to help catch runtime errors.

### Minimum Supported Rust Version (MSRV)

The minimum supported Rust version is `1.52.1`

.

## Re-exports

`pub use self::bool::*;`

`pub use self::f32::*;`

`pub use self::f64::*;`

`pub use self::i32::*;`

`pub use self::u32::*;`

## Modules

`bool`

vector mask types.

`f32`

vector, quaternion and matrix types.

`f64`

vector, quaternion and matrix types.

`i32`

vector types.

Traits adding swizzle methods to all vector types.

`u32`

vector types.

## Macros

Creates a `DMat2`

from two column vectors that can be used to initialize a constant value.

Creates a `DMat3`

from three column vectors that can be used to initialize a constant value.

Creates a `DMat4`

from four column vectors that can be used to initialize a constant value.

Creates a `DQuat`

from `x`

, `y`

, `z`

and `w`

values that can be used to initialize a constant
value.

Creates a `DVec2`

that can be used to initialize a constant value.

Creates a `DVec3`

that can be used to initialize a constant value.

Creates a `DVec4`

that can be used to initialize a constant value.

Creates a `IVec2`

that can be used to initialize a constant value.

Creates a `IVec3`

that can be used to initialize a constant value.

Creates a `IVec4`

that can be used to initialize a constant value.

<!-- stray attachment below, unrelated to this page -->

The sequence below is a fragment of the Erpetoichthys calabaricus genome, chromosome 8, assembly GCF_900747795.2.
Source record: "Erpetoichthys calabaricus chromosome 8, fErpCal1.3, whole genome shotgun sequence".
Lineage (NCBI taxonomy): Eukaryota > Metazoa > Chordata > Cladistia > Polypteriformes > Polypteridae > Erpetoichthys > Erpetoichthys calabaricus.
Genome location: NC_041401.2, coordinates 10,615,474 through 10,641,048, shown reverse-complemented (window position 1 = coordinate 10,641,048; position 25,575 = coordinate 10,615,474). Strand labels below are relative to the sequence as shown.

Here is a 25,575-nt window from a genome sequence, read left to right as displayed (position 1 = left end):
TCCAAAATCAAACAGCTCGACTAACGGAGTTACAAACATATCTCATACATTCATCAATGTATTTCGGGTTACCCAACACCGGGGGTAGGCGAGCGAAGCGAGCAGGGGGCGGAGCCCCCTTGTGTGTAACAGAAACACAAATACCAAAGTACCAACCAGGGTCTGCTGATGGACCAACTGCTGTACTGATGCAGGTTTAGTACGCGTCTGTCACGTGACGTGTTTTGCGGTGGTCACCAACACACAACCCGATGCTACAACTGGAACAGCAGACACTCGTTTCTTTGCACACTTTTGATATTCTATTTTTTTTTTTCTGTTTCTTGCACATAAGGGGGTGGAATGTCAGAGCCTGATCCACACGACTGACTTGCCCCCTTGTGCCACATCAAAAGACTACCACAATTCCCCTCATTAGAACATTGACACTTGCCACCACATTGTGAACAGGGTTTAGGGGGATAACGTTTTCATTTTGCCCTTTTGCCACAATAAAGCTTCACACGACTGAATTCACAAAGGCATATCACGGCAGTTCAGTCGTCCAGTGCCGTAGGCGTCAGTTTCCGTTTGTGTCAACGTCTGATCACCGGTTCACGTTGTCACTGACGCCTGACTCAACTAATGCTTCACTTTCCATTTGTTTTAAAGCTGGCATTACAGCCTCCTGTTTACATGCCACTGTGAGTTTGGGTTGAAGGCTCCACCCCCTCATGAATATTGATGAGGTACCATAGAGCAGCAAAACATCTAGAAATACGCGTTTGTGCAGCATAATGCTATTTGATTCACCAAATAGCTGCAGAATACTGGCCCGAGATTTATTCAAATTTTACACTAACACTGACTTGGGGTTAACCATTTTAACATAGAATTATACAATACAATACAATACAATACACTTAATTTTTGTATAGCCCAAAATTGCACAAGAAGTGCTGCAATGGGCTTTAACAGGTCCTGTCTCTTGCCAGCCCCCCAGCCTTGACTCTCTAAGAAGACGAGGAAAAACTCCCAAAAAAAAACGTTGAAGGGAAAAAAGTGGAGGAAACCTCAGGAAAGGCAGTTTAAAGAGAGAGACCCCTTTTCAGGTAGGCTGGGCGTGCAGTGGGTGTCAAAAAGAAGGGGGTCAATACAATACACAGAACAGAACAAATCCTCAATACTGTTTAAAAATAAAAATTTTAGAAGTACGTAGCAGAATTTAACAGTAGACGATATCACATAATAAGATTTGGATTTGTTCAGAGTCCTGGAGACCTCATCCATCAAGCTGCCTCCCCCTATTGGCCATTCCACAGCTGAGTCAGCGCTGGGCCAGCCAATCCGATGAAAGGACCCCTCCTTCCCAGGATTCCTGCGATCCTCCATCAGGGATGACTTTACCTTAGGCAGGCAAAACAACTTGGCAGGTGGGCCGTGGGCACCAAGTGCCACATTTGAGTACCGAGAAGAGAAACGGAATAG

Creates a `Mat2`

from two column vectors that can be used to initialize a constant value.

Creates a `Mat3`

from three column vectors that can be used to initialize a constant value.

Creates a `Mat3A`

from three column vectors that can be used to initialize a constant value.

Creates a `Mat4`

from four column vectors that can be used to initialize a constant value.

Creates a `Quat`

from `x`

, `y`

, `z`

and `w`

values that can be used to initialize a constant
value.

Creates a `UVec2`

that can be used to initialize a constant value.

Creates a `UVec3`

that can be used to initialize a constant value.

Creates a `UVec4`

that can be used to initialize a constant value.

Creates a `Vec2`

that can be used to initialize a constant value.

Creates a `Vec3`

that can be used to initialize a constant value.

Creates a `Vec3A`

that can be used to initialize a constant value.

Creates a `Vec4`

that can be used to initialize a constant value.

## Enums

Euler rotation sequences.

## Traits

Swizzle methods for 2-dimensional vector types.

Swizzle methods for 3-dimensional vector types.

Swizzle methods for 4-dimensional vector types.